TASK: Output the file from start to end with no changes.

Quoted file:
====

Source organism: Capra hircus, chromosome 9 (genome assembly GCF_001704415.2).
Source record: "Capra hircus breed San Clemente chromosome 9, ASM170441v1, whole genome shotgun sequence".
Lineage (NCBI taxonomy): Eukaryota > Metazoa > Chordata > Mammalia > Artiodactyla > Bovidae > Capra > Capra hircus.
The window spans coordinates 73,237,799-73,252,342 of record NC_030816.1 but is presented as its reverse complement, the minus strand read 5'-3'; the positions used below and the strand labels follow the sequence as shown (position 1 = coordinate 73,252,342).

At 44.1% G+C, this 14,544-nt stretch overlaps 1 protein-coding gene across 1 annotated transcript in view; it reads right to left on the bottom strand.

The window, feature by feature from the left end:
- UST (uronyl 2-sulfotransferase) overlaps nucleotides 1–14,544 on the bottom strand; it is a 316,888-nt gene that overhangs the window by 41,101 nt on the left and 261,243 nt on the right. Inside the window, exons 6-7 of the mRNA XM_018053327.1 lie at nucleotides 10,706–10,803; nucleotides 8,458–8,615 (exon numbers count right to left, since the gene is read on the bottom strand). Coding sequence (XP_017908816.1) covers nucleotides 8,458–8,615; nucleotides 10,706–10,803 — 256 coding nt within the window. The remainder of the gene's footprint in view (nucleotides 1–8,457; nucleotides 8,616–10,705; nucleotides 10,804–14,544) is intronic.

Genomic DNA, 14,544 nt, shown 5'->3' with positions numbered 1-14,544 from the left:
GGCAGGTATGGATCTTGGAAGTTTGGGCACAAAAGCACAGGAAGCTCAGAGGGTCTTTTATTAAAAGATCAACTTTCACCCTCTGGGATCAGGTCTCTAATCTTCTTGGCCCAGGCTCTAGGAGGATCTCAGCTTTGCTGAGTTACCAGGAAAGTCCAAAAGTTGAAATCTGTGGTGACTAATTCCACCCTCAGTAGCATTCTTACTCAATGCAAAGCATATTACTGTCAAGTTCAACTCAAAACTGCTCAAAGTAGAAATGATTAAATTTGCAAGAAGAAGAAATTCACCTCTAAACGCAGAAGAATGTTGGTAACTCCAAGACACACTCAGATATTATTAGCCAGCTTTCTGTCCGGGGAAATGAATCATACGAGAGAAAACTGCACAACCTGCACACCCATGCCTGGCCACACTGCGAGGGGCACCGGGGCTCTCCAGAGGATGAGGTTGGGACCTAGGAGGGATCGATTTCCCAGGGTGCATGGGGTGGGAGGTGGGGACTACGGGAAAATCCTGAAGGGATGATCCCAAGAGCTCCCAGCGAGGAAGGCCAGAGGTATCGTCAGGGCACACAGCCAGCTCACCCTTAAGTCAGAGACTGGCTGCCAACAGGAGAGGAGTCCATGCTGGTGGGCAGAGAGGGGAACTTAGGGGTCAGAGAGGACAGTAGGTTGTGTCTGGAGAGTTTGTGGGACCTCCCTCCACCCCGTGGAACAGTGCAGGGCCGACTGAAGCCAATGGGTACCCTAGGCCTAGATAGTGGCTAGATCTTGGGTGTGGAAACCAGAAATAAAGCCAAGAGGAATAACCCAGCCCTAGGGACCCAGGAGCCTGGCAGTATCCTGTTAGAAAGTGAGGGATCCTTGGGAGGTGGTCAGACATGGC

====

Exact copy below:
Source organism: Capra hircus, chromosome 9 (genome assembly GCF_001704415.2).
Source record: "Capra hircus breed San Clemente chromosome 9, ASM170441v1, whole genome shotgun sequence".
Lineage (NCBI taxonomy): Eukaryota > Metazoa > Chordata > Mammalia > Artiodactyla > Bovidae > Capra > Capra hircus.
The window spans coordinates 73,237,799-73,252,342 of record NC_030816.1 but is presented as its reverse complement, the minus strand read 5'-3'; the positions used below and the strand labels follow the sequence as shown (position 1 = coordinate 73,252,342).

At 44.1% G+C, this 14,544-nt stretch overlaps 1 protein-coding gene across 1 annotated transcript in view; it reads right to left on the bottom strand.

The window, feature by feature from the left end:
- UST (uronyl 2-sulfotransferase) overlaps nucleotides 1–14,544 on the bottom strand; it is a 316,888-nt gene that overhangs the window by 41,101 nt on the left and 261,243 nt on the right. Inside the window, exons 6-7 of the mRNA XM_018053327.1 lie at nucleotides 10,706–10,803; nucleotides 8,458–8,615 (exon numbers count right to left, since the gene is read on the bottom strand). Coding sequence (XP_017908816.1) covers nucleotides 8,458–8,615; nucleotides 10,706–10,803 — 256 coding nt within the window. The remainder of the gene's footprint in view (nucleotides 1–8,457; nucleotides 8,616–10,705; nucleotides 10,804–14,544) is intronic.

Genomic DNA, 14,544 nt, shown 5'->3' with positions numbered 1-14,544 from the left:
GGCAGGTATGGATCTTGGAAGTTTGGGCACAAAAGCACAGGAAGCTCAGAGGGTCTTTTATTAAAAGATCAACTTTCACCCTCTGGGATCAGGTCTCTAATCTTCTTGGCCCAGGCTCTAGGAGGATCTCAGCTTTGCTGAGTTACCAGGAAAGTCCAAAAGTTGAAATCTGTGGTGACTAATTCCACCCTCAGTAGCATTCTTACTCAATGCAAAGCATATTACTGTCAAGTTCAACTCAAAACTGCTCAAAGTAGAAATGATTAAATTTGCAAGAAGAAGAAATTCACCTCTAAACGCAGAAGAATGTTGGTAACTCCAAGACACACTCAGATATTATTAGCCAGCTTTCTGTCCGGGGAAATGAATCATACGAGAGAAAACTGCACAACCTGCACACCCATGCCTGGCCACACTGCGAGGGGCACCGGGGCTCTCCAGAGGATGAGGTTGGGACCTAGGAGGGATCGATTTCCCAGGGTGCATGGGGTGGGAGGTGGGGACTACGGGAAAATCCTGAAGGGATGATCCCAAGAGCTCCCAGCGAGGAAGGCCAGAGGTATCGTCAGGGCACACAGCCAGCTCACCCTTAAGTCAGAGACTGGCTGCCAACAGGAGAGGAGTCCATGCTGGTGGGCAGAGAGGGGAACTTAGGGGTCAGAGAGGACAGTAGGTTGTGTCTGGAGAGTTTGTGGGACCTCCCTCCACCCCGTGGAACAGTGCAGGGCCGACTGAAGCCAATGGGTACCCTAGGCCTAGATAGTGGCTAGATCTTGGGTGTGGAAACCAGAAATAAAGCCAAGAGGAATAACCCAGCCCTAGGGACCCAGGAGCCTGGCAGTATCCTGTTAGAAAGTGAGGGATCCTTGGGAGGTGGTCAGACATGGC